Fear can profoundly affect childbirth. Fear causes the body to release the fight-or-flight hormones, catecholamines. These hormones are in direct conflict with those that cause labor to progress smoothly, including endorphins, the body’s natural pain-reducing hormones, and oxytocin, which causes the uterus to contract in a smooth, powerful, and coordinated way, urging the baby into the world.
But don’t panic! Before you add the “fear of having fear slow down your upcoming labor” to the list of things you are already afraid of, know that it is really the inability to express fear that is the problem. Feeling fear is completely normal. In fact, the good news is that even women who are extremely fearful and nervous often have totally normal births, perhaps because they have been honest about their worries.
You don’t need to completely resolve all your concerns. No one enters the experience of pregnancy and childbirth fear-free. What is important is to try to understand yourself as best you can and find ways to give your feelings of fear legitimate outlets.
Holding in fear
Women harbor secret fears about childbirth and don’t express them for a number of reasons:
- They feel an almost superstitious concern that naming their fears out loud will make them come true.
- They don’t want to worry their partners or friends.
- They may not know exactly what they are afraid of and don’t know how to put it into words.
- They think that allowing their fear to come out might somehow harm the baby growing inside them.
Although it might seem as though voicing your fears will give them greater strength, it’s holding fear in that gives it such tremendous power. Acknowledging fear is very hard, but once done it can provide relief from anxiety and this will help send you down a smoother path toward labor.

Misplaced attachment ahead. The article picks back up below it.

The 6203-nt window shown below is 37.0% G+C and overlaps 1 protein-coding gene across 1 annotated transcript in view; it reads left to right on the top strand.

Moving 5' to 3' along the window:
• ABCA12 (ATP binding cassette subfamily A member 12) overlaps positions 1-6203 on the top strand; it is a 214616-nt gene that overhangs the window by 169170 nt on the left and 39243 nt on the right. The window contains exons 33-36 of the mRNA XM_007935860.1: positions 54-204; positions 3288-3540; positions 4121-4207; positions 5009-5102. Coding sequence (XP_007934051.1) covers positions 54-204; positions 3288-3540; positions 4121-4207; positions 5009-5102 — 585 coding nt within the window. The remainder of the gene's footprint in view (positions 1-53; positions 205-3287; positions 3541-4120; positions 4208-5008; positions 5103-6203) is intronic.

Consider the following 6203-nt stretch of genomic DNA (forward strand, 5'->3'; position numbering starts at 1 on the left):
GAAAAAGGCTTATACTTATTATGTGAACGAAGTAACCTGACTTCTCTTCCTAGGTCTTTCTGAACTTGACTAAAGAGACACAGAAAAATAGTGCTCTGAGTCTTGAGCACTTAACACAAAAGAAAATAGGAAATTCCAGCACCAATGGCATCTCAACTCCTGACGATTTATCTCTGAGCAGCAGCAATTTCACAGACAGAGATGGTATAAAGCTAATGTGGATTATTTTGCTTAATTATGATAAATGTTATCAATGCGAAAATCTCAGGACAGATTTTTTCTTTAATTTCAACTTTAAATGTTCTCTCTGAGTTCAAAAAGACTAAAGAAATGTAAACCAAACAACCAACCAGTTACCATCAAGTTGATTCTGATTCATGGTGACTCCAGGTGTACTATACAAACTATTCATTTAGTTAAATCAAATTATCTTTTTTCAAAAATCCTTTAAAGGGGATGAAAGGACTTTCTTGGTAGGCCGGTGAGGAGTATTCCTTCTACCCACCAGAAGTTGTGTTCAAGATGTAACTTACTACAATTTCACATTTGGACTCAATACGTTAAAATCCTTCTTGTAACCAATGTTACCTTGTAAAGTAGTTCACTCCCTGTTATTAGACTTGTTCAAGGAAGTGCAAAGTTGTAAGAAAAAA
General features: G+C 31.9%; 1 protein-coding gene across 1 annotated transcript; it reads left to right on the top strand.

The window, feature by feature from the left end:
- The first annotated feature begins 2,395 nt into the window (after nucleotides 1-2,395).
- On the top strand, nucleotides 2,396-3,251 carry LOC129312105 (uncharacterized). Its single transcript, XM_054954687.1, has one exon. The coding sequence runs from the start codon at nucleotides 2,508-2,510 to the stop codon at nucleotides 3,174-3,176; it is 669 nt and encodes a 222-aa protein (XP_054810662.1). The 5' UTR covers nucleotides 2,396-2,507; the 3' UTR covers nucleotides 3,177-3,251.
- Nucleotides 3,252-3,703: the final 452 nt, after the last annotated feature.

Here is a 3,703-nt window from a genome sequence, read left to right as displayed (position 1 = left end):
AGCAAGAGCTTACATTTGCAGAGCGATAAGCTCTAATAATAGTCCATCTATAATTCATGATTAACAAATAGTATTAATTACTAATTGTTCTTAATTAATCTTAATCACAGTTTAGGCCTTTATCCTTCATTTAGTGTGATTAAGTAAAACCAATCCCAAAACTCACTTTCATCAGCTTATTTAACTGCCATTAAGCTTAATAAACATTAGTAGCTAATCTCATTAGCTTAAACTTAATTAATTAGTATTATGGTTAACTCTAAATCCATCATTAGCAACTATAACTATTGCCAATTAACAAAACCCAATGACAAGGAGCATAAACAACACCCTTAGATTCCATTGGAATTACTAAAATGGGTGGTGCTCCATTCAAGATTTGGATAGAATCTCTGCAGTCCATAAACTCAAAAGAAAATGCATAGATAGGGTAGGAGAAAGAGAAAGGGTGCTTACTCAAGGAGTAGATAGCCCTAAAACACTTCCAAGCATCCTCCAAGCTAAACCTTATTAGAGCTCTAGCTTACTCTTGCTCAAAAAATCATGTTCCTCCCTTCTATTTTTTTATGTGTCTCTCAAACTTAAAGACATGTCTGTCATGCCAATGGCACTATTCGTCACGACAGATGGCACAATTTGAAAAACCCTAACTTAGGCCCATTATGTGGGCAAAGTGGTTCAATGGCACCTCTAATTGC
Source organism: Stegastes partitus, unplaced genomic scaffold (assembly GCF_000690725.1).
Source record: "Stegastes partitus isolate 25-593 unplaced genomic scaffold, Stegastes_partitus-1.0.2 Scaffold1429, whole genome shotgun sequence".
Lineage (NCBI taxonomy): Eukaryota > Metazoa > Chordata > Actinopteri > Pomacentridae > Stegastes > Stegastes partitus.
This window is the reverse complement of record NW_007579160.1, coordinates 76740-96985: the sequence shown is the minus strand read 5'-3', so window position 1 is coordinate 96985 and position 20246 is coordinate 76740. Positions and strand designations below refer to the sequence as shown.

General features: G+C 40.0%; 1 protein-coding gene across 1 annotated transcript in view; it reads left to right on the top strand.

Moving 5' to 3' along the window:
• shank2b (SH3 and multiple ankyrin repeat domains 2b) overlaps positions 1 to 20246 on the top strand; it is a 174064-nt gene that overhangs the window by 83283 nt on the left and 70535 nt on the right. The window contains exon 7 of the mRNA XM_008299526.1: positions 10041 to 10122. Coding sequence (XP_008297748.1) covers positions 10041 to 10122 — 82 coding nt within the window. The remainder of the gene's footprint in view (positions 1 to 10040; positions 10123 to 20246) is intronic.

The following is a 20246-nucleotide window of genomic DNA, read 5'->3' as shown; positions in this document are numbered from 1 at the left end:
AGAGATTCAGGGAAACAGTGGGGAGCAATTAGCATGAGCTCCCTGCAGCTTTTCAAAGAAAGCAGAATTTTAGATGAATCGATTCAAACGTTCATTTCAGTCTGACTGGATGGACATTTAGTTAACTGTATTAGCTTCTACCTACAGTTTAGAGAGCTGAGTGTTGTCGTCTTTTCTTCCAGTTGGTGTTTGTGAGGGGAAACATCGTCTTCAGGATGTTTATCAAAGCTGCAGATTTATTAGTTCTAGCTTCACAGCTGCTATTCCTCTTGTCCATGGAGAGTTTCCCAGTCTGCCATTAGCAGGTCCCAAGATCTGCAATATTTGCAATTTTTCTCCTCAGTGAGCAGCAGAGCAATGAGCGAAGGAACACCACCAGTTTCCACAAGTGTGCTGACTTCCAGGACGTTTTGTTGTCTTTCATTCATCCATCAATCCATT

Ultimately, no one is successful at trying to keep feelings inside. They have a way of coming out, albeit indirectly. You may find yourself having nightmares or strange, troubling dreams. Or you may wake up feeling disoriented or troubled, but unable to remember any specific dreams. Perhaps you are tired all the time, or grouchy. People have hundreds of ways of expressing emotions indirectly. Think about your own ways of doing this and see if something feels off to you.
Put a name on it
The first thing to do is to try to get as clear as possible about what frightens you. You want to be as precise as you can and avoid generalizing. Talking to a trusted companion and writing about it are good ways to start out. The Birth Inventory, below, helps to uncover ideas you may have about pregnancy and birth that you are not even consciously aware of by exploring influences from your past.
Do a birth inventory
Answer each question as truthfully as you can. You need not be concerned about accuracy. Remember, there are no right answers – only what is true for you. Give three answers for each question. It may be helpful to do this exercise with your partner, or with another friend who is pregnant.
- What do you believe about your own personal birth (not your child’s)?
- What does your mother believe about your birth?
- What does your father believe about your birth?
- What do you believe about women?
- What does your mother believe about women?
- What does your father believe about women?
- How would the women from your family answer this: The women in our family are:
- How would the women from your family fill in this statement: Childbirth is:
- What did you believe about sex at age 16?
- What does your mother believe about sex?
- What does your father believe about sex?
- What do you believe about pregnancy?